Agencies

[Federal Register Volume 70, Number 168 (Wednesday, August 31, 2005)]
[Rules and Regulations]
[Pages 51669-51673]
From the Federal Register Online via the Government Printing Office [www.gpo.gov]
[FR Doc No: 05-17294]


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DEPARTMENT OF TRANSPORTATION

National Highway Traffic Safety Administration

49 CFR Part 571

[Docket No. NHTSA-2005-22240]
RIN 2127-AJ60


Federal Motor Vehicle Safety Standards; Occupant Protection in 
Interior Impact

AGENCY: National Highway Traffic Safety Administration (NHTSA), DOT.

ACTION: Final rule; response to petitions for reconsideration.

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SUMMARY: This document responds to petitions for reconsideration 
requesting changes to a final rule published on February 27, 2004 
(February 2004 final rule). The February 2004 final rule amended the 
upper interior impact requirements of Federal Motor Vehicle Safety 
Standard No. 201, ``Occupant protection in interior impact.'' Among 
other matters, to address the safety consequences of certain new 
vehicle designs, the February 2004 final rule added new targets to door 
frames and seat belt mounting structures found in some vehicles. This 
document amends the definition of ``seat belt mounting structure'' to 
ensure that the definition is not unnecessarily broad, and clarifies 
several issues related to existing target relocation procedures. This 
document also delays the implementation of the new requirements for 
door frames and seat belt mounting structures from September 1, 2005 
until December 1, 2005.

DATES: The amendments in this rule are effective September 1, 2005.
    Petitions: Petitions for reconsideration must be received by 
October 17, 2005, and should refer to this docket and the notice number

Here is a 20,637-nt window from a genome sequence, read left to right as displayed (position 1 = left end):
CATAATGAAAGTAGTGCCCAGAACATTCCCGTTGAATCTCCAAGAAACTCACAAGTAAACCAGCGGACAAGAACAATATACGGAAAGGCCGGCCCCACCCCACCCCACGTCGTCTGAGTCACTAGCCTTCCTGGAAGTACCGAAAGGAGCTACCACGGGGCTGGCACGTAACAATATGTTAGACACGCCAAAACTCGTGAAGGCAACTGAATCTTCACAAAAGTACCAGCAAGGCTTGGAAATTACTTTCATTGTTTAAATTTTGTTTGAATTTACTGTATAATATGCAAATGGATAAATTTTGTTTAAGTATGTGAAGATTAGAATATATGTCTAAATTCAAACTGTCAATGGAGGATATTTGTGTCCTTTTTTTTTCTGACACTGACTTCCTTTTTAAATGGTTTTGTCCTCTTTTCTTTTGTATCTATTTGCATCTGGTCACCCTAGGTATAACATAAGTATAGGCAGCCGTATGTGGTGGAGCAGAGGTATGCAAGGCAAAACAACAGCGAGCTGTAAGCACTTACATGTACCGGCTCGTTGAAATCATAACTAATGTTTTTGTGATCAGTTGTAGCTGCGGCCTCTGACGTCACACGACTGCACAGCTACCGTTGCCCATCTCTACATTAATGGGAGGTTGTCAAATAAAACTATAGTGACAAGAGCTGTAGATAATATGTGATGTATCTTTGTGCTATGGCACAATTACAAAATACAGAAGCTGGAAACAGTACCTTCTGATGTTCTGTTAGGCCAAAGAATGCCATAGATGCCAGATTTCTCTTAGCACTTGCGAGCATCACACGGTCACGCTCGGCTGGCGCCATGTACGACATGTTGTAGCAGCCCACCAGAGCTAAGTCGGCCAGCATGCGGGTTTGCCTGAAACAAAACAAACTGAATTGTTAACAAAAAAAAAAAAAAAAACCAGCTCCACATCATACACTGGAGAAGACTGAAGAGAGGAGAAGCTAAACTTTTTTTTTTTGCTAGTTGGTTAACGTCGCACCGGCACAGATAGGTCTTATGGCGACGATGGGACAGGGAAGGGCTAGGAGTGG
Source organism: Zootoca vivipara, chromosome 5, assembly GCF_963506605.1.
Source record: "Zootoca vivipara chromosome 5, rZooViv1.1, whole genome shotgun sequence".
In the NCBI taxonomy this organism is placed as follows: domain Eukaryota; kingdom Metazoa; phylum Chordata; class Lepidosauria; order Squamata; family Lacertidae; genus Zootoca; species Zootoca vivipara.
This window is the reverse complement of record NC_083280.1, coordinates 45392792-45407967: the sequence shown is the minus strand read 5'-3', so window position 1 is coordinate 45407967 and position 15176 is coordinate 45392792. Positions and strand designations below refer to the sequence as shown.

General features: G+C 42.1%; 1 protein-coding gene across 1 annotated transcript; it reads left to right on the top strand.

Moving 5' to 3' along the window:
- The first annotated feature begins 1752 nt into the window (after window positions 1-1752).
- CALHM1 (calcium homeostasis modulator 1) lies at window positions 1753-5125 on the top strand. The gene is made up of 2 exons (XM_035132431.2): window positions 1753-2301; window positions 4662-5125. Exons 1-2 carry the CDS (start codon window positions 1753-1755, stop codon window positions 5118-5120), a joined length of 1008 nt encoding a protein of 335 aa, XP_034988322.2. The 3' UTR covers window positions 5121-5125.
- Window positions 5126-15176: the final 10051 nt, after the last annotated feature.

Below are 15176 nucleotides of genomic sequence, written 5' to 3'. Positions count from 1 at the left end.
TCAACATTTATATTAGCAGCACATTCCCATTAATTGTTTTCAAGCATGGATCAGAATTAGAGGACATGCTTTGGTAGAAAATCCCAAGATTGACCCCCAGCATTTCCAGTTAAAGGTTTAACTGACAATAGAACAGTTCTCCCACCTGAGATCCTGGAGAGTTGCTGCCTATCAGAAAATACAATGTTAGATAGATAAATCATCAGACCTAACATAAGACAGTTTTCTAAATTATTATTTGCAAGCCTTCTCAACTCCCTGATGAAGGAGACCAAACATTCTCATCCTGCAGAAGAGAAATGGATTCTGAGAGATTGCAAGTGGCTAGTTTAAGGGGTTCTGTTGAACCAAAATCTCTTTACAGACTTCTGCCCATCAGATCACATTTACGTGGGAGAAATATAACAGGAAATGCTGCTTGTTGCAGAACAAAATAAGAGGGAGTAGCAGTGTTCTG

of this document and be submitted to: Administrator, National Highway 
Traffic Safety Administration, 400 7th Street, SW., Washington, DC 
20590.

FOR FURTHER INFORMATION CONTACT: For technical issues: Lori Summers, 
Office of Crashworthiness Standards, NVS-112, NHTSA, 400 7th Street, 
SW., Washington, DC 20590. Telephone: (202) 366-1740. Fax: (202) 493-
2290.
    For legal issues: Mr. George Feygin, Attorney Advisor, Office of 
the Chief Counsel, NCC-112, NHTSA, 400 7th Street, SW., Washington, DC 
20590. Telephone: (202) 366-5834. Fax: (202) 366-3820. E-mail: 
George.Feygin@nhtsa.dot.gov.

SUPPLEMENTARY INFORMATION:

I. Background

    In 1995, the National Highway Traffic Safety Administration (NHTSA) 
amended Federal Motor Vehicle Safety Standard (FMVSS) No. 201, 
``Occupant protection in interior impact,'' to require passenger cars, 
trucks, and multipurpose passenger vehicles with a gross vehicle weight 
rating (GVWR) of 4,536 kilograms (10,000 pounds) or less, and buses 
with a GVWR of 3,860 kilograms (8,500 pounds) or less, to provide head 
protection when an occupant's head strikes upper interior components, 
such as pillars, side rails, headers, and the roof during a crash.\1\ 
The new head protection requirements were necessary because head 
impacts with upper interior components resulted in a significant number 
of occupant injuries and fatalities.
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    \1\ See 60 FR 43031 (August 18, 1995). For a detailed discussion 
of subsequent amendments to the head impact protection requirements 
see 69 FR 9217 at 9218-9220 (February 27, 2004).
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    The head impact protection provisions of FMVSS No. 201 set minimum 
performance requirements for vehicle interiors by establishing target 
areas within the vehicle that must be properly padded or otherwise have 
energy absorbing properties to minimize head injury in the event of a 
crash. Compliance with the upper interior impact requirements is 
determined, in part, by measuring the forces experienced by a Free